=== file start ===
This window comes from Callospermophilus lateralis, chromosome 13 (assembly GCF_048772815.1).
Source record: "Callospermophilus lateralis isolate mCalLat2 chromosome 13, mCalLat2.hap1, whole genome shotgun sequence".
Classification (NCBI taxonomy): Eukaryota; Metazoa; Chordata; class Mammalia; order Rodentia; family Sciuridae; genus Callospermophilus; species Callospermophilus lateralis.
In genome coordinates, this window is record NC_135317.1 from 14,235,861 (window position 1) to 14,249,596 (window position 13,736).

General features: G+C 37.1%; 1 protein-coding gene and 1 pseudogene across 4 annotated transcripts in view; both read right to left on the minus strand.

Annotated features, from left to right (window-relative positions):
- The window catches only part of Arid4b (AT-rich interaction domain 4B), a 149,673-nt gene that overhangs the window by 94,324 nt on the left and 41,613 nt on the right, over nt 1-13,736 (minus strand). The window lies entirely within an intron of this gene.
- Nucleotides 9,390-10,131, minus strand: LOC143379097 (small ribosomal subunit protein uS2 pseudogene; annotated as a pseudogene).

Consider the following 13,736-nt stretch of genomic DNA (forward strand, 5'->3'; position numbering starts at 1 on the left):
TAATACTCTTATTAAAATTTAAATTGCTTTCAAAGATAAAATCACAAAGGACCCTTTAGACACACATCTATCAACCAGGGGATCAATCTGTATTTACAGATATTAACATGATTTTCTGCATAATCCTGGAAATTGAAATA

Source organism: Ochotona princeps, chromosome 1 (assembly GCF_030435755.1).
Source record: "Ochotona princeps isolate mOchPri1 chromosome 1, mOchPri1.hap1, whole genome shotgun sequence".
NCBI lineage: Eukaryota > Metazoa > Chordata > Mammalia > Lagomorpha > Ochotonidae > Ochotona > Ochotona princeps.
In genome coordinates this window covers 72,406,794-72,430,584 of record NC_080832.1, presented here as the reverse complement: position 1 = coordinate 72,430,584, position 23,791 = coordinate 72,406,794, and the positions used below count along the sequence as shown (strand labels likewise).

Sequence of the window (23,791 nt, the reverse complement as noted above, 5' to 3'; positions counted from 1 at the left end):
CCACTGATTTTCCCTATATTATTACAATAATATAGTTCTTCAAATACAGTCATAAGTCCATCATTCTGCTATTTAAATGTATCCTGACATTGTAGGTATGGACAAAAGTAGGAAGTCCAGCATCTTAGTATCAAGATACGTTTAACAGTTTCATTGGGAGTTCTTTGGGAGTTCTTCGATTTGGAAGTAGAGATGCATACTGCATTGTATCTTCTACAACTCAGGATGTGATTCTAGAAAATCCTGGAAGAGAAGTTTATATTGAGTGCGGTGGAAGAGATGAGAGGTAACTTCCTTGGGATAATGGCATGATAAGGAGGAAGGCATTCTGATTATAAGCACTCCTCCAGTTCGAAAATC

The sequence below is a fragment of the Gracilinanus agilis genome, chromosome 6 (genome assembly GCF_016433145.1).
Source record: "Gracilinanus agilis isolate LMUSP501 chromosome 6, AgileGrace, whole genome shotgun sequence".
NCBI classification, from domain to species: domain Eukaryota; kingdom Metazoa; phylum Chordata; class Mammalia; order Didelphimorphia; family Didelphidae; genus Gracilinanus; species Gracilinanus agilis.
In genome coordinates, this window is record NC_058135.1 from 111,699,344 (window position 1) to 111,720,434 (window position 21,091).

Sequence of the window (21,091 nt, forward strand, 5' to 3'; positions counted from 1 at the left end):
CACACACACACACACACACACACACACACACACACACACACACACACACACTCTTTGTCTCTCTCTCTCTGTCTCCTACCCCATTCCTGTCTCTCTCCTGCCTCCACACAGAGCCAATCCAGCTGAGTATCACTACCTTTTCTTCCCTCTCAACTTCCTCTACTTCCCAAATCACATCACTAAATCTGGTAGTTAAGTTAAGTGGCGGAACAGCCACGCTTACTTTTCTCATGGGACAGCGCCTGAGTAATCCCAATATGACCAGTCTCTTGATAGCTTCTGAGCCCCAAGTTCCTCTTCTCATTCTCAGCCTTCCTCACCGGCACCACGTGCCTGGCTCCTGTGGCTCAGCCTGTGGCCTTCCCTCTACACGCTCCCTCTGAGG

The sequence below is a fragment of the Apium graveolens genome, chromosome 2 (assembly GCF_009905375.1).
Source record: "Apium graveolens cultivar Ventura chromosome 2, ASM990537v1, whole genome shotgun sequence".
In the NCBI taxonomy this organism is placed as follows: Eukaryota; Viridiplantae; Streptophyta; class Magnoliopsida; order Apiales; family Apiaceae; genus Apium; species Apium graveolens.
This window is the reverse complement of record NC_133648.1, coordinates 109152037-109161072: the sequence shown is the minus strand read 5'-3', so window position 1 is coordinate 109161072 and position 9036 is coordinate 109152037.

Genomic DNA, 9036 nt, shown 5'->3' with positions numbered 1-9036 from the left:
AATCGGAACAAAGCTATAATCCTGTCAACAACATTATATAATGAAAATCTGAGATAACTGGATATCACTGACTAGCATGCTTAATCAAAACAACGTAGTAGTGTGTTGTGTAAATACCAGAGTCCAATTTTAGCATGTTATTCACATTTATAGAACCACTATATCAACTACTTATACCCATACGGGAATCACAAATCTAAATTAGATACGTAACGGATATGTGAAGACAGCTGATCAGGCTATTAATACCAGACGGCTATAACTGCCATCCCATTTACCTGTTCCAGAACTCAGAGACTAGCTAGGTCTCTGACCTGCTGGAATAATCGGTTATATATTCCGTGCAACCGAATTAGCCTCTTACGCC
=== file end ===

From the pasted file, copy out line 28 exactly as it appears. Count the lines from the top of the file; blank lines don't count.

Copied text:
AATCGGAACAAAGCTATAATCCTGTCAACAACATTATATAATGAAAATCTGAGATAACTGGATATCACTGACTAGCATGCTTAATCAAAACAACGTAGTAGTGTGTTGTGTAAATACCAGAGTCCAATTTTAGCATGTTATTCACATTTATAGAACCACTATATCAACTACTTATACCCATACGGGAATCACAAATCTAAATTAGATACGTAACGGATATGTGAAGACAGCTGATCAGGCTATTAATACCAGACGGCTATAACTGCCATCCCATTTACCTGTTCCAGAACTCAGAGACTAGCTAGGTCTCTGACCTGCTGGAATAATCGGTTATATATTCCGTGCAACCGAATTAGCCTCTTACGCC